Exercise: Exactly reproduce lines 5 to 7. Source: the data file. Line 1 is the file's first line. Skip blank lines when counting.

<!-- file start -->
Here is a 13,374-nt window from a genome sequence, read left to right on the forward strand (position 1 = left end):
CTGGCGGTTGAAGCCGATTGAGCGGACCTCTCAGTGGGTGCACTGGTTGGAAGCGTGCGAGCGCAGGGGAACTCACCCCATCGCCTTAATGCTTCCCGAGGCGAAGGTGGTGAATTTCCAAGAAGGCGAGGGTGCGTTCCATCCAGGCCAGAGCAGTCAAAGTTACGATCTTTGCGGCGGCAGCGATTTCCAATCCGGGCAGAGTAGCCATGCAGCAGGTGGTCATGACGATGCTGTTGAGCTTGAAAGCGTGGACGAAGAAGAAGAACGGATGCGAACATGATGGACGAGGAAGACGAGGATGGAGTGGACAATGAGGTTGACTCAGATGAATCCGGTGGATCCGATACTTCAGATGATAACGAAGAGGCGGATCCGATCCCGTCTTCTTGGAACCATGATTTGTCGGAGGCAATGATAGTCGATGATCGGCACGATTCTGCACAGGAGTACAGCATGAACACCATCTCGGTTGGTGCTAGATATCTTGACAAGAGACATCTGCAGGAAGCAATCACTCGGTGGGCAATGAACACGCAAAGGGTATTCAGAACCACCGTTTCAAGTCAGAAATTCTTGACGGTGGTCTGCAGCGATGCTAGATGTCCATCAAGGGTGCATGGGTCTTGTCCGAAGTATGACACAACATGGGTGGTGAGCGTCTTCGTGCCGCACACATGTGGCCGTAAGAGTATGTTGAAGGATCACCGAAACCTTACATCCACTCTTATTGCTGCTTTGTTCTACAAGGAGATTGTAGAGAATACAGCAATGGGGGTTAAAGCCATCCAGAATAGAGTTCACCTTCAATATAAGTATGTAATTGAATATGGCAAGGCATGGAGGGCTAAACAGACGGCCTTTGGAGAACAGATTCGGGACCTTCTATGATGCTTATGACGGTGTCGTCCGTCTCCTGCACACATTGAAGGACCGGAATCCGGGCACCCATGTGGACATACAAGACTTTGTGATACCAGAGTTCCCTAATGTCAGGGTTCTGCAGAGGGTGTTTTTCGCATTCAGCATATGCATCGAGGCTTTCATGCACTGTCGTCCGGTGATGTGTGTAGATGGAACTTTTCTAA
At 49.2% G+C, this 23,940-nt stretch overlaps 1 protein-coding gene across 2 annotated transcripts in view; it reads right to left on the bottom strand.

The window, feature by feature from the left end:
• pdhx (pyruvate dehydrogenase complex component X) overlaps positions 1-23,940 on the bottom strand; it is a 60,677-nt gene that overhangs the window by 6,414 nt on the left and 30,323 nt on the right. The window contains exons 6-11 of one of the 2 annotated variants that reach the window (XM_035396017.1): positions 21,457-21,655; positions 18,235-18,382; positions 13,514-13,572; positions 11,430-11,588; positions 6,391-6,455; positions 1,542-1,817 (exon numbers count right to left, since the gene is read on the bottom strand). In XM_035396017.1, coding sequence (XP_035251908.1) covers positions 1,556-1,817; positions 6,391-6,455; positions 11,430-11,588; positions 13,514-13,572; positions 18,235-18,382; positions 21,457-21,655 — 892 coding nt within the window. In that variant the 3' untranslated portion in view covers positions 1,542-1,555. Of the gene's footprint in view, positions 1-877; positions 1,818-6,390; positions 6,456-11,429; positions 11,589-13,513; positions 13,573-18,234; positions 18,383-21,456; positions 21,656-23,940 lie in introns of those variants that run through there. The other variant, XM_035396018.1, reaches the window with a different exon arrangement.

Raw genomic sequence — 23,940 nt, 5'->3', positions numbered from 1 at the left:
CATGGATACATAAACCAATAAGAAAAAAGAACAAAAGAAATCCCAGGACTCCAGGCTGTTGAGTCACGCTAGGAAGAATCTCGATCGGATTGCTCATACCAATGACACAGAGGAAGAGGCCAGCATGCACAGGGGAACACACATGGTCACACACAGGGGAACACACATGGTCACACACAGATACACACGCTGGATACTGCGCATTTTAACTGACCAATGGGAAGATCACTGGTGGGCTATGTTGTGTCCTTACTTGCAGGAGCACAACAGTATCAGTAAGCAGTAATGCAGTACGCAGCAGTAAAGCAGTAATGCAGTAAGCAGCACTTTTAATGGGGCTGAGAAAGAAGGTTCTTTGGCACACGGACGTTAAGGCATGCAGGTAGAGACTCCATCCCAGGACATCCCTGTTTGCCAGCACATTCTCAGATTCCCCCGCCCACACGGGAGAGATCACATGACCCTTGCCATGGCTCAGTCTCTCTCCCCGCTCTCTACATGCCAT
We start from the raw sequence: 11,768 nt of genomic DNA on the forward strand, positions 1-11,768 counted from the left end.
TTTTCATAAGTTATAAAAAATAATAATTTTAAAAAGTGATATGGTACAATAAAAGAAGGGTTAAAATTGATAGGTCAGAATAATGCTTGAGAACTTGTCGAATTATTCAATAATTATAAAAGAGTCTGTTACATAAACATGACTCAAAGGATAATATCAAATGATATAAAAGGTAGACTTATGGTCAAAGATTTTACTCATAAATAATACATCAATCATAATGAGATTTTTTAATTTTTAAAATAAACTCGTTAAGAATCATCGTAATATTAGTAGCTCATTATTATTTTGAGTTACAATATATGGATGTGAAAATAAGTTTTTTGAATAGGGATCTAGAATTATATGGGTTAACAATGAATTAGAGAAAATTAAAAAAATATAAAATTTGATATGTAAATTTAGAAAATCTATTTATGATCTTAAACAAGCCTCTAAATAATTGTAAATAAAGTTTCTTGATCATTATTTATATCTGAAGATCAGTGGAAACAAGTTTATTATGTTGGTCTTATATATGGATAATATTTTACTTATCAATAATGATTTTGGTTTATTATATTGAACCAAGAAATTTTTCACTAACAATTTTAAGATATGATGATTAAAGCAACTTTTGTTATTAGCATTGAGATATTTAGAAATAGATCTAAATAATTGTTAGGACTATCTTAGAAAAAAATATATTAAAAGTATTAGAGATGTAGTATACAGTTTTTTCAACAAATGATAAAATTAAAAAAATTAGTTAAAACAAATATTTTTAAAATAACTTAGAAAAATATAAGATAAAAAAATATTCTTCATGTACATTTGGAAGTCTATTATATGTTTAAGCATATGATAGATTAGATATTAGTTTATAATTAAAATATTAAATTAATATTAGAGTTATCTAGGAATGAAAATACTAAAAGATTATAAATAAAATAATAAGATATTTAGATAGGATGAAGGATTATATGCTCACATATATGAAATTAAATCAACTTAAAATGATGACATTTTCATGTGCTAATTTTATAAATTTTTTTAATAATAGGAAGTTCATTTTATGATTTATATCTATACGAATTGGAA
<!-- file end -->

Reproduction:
• pdhx (pyruvate dehydrogenase complex component X) overlaps positions 1-23,940 on the bottom strand; it is a 60,677-nt gene that overhangs the window by 6,414 nt on the left and 30,323 nt on the right. The window contains exons 6-11 of one of the 2 annotated variants that reach the window (XM_035396017.1): positions 21,457-21,655; positions 18,235-18,382; positions 13,514-13,572; positions 11,430-11,588; positions 6,391-6,455; positions 1,542-1,817 (exon numbers count right to left, since the gene is read on the bottom strand). In XM_035396017.1, coding sequence (XP_035251908.1) covers positions 1,556-1,817; positions 6,391-6,455; positions 11,430-11,588; positions 13,514-13,572; positions 18,235-18,382; positions 21,457-21,655 — 892 coding nt within the window. In that variant the 3' untranslated portion in view covers positions 1,542-1,555. Of the gene's footprint in view, positions 1-877; positions 1,818-6,390; positions 6,456-11,429; positions 11,589-13,513; positions 13,573-18,234; positions 18,383-21,456; positions 21,656-23,940 lie in introns of those variants that run through there. The other variant, XM_035396018.1, reaches the window with a different exon arrangement.

Raw genomic sequence — 23,940 nt, 5'->3', positions numbered from 1 at the left:
CATGGATACATAAACCAATAAGAAAAAAGAACAAAAGAAATCCCAGGACTCCAGGCTGTTGAGTCACGCTAGGAAGAATCTCGATCGGATTGCTCATACCAATGACACAGAGGAAGAGGCCAGCATGCACAGGGGAACACACATGGTCACACACAGGGGAACACACATGGTCACACACAGATACACACGCTGGATACTGCGCATTTTAACTGACCAATGGGAAGATCACTGGTGGGCTATGTTGTGTCCTTACTTGCAGGAGCACAACAGTATCAGTAAGCAGTAATGCAGTACGCAGCAGTAAAGCAGTAATGCAGTAAGCAGCACTTTTAATGGGGCTGAGAAAGAAGGTTCTTTGGCACACGGACGTTAAGGCATGCAGGTAGAGACTCCATCCCAGGACATCCCTGTTTGCCAGCACATTCTCAGATTCCCCCGCCCACACGGGAGAGATCACATGACCCTTGCCATGGCTCAGTCTCTCTCCCCGCTCTCTACATGCCAT